It’s been an incredible few years for Boom and Image. Titles like Lumberjanes, Sex Criminals, Teen Dog, Wicked + Divine, Bee and Puppycat, Saga, the Boom Box 2014 Mix Tape, Zero… I think you get the point. Many of the best monthly titles are being produced by these two companies, and I would argue that some of those titles are responsible for an increase in comics readers who aren’t straight white dudes, which has led to a call for greater diversity in comics – diversity of creators and of characters.
Comics has been a white boys’ playground for so long, but things look to be changing, albeit slowly. Marvel and DC titles are getting better about featuring leads beyond white boys in capes and tights, and while it’s taking a bit more time for diversity to hit on the other side of the page, dismantling decades of power held by a bunch of entrenched white dudes who prefer the good old days isn’t easy. Oni has opened up their submission process and will hopefully have an increased diversity of titles and creators as a result. Boom has launched their “Push Comics Forward” campaign trying to bring more diversity to the medium.
Image… well, Image has diversity problems that come from the publisher returning to their roots as a place for Marvel and DC creators to cash in on original comics; as such, Image gets stuck with all of Marvel and DC’s diversity baggage. The white boys are popular from successes at the Big Two, the white boys will sell books based on their name alone, and the white boys get published by Image. But even then, books like Island are looking to circumvent that Marvel/DC to Image ladder, and the optimist in me wants to believe in the idealized Image Comics, where anyone can make it big, more than the reality.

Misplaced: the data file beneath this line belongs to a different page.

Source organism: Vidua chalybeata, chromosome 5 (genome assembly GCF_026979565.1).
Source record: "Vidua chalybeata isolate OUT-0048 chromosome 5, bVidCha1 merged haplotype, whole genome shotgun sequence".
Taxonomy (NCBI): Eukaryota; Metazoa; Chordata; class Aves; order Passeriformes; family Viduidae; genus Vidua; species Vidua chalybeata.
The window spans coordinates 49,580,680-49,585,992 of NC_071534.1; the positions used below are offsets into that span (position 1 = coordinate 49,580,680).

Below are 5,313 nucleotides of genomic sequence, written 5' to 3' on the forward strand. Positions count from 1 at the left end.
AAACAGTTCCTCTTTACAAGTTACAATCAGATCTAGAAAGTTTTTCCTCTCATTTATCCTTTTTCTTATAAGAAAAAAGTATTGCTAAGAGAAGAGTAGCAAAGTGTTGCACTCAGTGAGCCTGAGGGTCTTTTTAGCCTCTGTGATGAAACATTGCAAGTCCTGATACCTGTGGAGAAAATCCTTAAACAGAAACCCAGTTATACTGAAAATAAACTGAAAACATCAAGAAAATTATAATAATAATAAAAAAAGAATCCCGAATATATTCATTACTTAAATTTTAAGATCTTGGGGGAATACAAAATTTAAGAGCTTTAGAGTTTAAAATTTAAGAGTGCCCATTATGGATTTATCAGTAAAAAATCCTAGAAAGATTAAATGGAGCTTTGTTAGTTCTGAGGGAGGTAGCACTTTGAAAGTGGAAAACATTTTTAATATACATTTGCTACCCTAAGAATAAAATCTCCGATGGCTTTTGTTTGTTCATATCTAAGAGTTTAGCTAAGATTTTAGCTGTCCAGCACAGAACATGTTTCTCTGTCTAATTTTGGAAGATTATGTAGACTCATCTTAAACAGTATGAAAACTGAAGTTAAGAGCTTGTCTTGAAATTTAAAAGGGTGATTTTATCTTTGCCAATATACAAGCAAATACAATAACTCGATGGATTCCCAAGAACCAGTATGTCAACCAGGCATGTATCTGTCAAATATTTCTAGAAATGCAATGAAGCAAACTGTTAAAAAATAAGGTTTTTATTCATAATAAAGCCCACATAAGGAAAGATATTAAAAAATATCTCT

But if we want lasting change, publishers need to take a stand on what content they will and won’t publish.
Image needs to stop talking about how they are excited about the Supreme Court’s marriage equality ruling and repping a rainbow profile picture on Twitter and Facebook while publishing transphobic comics.
Boom needs to think twice about publishing a comic like Strange Fruit written by a couple of white dudes while claiming to “push comics forward” on the diversity front.
I can understand why Boom Founder and CEO Ross Richie may not have linked J.A. Micheline’s evisceration of Waid and Jones’ comic, but I also can’t help but sigh when I see Richie’s Twitter account linking to high praise of the issue while waving that PUSH COMICS FOWARD banner across the top and remaining oblivious to the hypocrisy.
You don’t have to dig too deep to find disappointments at comics publishers, but few of them are waving rainbow flags and preaching equality like Boom and Image while simultaneously publishing offensive comics by some old white dudes (who are then regularly defended by more old white dudes). Sincerity is one of the most valuable currencies in the modern era, and publishers like Boom and Image could use to bank some of it.
UPDATE FROM SDCC:
Boom continues to push comics forward as Mark Waid claims that social media has given a voice to folks who aren’t pasty white guys:
— LibrariNerd (@LibrariNerd) July 11, 2015
Yet seems eager to join Boom in ignoring or disregarding those voices when they are critical of something like Strange Fruit.